Source: New Zealand Ministry of Health
For the fifth consecutive day, there are no additional confirmed or probable cases of COVID-19 to report in New Zealand.
The World Health Organization’s declaration overnight of a pandemic reinforces the importance of the planning and preparation already informing New Zealand’s response to COVID-19.
As part of that planning, DHBs are further developing their plans with primary care for dedicated community assessment centres if needed.
At this point, the mainstay of our community response is for people to ring Healthline or ring ahead to their General Practice if they are feeling unwell, and they’ll be advised what to do.
As plans develop, they may be referred to a community assessment centre or a General Practice that has been set aside or dedicated for that purpose.
This approach would also allow for scaling up to manage additional demand if that was needed in future.
The Ministry’s expert group met again today and provided further advice on countries of concern to inform changes to the Ministry’s case definition and also advice on expanding testing within primary care.
This advice will be fed into the Government’s wide planning and inform decisions and announcements in coming days.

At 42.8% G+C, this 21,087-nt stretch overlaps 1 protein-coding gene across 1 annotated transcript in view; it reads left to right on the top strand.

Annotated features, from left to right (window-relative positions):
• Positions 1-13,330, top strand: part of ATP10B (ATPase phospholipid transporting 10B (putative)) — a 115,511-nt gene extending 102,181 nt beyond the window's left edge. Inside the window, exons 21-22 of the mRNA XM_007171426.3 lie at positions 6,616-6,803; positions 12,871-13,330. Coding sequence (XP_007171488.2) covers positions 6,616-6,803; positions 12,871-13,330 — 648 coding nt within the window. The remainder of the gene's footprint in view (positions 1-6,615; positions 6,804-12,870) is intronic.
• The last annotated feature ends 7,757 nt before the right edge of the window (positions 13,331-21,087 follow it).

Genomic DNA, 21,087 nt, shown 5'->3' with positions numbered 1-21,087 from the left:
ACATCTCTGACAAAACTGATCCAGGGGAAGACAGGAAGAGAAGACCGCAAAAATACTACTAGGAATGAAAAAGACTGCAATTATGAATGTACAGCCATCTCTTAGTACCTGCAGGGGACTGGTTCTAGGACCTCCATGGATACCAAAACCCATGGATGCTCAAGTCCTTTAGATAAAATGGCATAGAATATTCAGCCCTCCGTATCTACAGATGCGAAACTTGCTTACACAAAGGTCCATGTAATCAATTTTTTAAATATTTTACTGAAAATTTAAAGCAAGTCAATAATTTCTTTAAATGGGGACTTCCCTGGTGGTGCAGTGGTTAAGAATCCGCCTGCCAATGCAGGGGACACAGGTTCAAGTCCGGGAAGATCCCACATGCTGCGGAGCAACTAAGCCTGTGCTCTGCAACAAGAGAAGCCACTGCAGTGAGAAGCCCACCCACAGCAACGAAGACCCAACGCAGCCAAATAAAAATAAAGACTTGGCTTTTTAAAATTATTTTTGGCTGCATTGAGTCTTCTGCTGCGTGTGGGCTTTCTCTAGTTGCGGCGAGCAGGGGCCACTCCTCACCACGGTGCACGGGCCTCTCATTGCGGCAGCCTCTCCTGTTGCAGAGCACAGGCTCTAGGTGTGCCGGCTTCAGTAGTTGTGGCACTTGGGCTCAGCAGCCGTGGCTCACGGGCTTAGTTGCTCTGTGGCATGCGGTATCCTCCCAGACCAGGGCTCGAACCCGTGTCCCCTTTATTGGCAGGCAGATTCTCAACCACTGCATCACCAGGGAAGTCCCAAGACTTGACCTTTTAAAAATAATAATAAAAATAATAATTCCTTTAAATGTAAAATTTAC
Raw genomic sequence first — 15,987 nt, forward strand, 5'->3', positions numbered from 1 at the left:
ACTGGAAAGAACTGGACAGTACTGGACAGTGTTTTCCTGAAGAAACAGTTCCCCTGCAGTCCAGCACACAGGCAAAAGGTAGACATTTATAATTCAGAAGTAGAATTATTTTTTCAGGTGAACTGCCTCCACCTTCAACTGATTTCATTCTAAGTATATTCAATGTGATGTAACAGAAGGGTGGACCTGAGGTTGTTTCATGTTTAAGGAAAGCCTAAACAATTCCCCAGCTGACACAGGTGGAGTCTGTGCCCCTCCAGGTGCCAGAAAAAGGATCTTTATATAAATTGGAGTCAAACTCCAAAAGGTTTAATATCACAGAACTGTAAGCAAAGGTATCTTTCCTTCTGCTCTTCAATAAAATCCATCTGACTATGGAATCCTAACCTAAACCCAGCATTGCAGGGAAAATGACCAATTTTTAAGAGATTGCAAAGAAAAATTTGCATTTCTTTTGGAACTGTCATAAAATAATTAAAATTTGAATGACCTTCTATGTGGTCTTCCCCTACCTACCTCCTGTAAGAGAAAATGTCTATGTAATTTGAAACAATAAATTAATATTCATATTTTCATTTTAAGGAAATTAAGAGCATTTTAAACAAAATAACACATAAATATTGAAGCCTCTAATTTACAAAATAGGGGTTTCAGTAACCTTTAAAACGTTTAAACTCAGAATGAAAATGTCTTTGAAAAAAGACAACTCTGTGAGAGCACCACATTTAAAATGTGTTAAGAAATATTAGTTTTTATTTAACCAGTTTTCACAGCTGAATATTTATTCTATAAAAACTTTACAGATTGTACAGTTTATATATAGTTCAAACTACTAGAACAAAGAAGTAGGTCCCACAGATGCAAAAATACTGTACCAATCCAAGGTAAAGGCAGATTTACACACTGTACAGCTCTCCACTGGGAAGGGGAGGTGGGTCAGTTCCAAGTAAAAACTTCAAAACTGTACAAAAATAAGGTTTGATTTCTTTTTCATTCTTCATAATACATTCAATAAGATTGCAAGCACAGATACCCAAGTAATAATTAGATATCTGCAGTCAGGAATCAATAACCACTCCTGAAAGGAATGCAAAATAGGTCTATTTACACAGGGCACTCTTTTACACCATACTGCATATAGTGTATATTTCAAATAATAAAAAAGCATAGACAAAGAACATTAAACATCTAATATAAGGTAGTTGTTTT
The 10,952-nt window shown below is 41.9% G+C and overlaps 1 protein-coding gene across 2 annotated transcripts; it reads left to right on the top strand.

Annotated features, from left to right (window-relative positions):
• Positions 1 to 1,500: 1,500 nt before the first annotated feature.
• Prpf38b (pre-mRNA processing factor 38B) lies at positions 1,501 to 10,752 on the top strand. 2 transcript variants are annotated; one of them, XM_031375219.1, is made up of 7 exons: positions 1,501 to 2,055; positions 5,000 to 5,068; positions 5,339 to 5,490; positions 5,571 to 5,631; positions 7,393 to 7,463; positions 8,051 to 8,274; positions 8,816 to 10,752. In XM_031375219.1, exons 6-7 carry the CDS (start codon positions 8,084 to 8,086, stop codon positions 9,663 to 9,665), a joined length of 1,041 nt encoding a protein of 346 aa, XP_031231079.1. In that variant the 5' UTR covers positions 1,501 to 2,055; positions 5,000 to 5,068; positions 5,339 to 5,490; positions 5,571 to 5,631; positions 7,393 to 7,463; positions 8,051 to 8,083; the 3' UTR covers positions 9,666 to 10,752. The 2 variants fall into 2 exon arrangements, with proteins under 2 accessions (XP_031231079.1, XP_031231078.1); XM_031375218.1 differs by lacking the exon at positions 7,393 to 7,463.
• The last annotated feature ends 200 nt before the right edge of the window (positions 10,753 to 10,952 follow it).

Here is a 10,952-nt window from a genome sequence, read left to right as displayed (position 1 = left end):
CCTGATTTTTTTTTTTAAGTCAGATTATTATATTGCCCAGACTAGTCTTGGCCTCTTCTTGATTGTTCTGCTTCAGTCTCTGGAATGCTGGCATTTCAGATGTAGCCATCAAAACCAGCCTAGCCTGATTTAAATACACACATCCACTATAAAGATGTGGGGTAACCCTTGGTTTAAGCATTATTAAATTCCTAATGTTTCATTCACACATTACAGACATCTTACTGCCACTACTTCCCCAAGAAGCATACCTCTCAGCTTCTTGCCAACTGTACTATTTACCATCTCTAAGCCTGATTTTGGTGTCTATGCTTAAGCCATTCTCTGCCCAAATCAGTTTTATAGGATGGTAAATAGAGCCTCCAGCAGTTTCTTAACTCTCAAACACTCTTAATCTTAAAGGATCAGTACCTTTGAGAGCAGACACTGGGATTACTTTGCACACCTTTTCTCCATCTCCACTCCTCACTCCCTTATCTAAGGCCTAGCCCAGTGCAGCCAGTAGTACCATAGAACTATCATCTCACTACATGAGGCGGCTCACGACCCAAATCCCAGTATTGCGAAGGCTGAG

Planning is also underway for scaling up the country’s ability to contact trace individuals exposed to others with COVID-19 These measures remain critical to limit the risk of spread.
Aged Care facilities, which care for our oldest and most vulnerable New Zealanders, have been advised to ramp up their communications with visiting friends and relatives to warn anyone sick to stay away until they have been well for 48 hours.
Our case numbers remain unchanged. New Zealand has five confirmed cases based on positive test results and two probable cases. The two patients who had been in hospital – one confirmed case and one probable case, have both been discharged home and are being checked daily by public health staff.
All 252 close contacts of the confirmed cases are being monitored daily by health staff.
The majority of the North Shore Hospital staff stood down and asked to self-isolate, as a result of an earlier hospitalisation of one of the probable cases, have now returned to work.
Other staff will progressively return. If they remain well, all staff will be back at work by Monday 16 March.
Our key advice, which is fundamental to our response, is not putting yourself or others at risk if you are unwell. This means not going to work or going to places where there are other people if you are sick. All of us have a role to play in stopping further spread. I need to emphasise how critical this is as New Zealand responds to COVID-19,’ says the Ministry’s Director-General of Health, Dr Ashley Bloomfield.
‘This is particularly important for the concerts and large gatherings we have coming up, including this weekend. Please stay home if you’re unwell.’
Now is the time to be even more vigilant. Everyone can help by ensuring good health etiquette – washing hands for twenty seconds, sneezing into your arm and not touching your face.’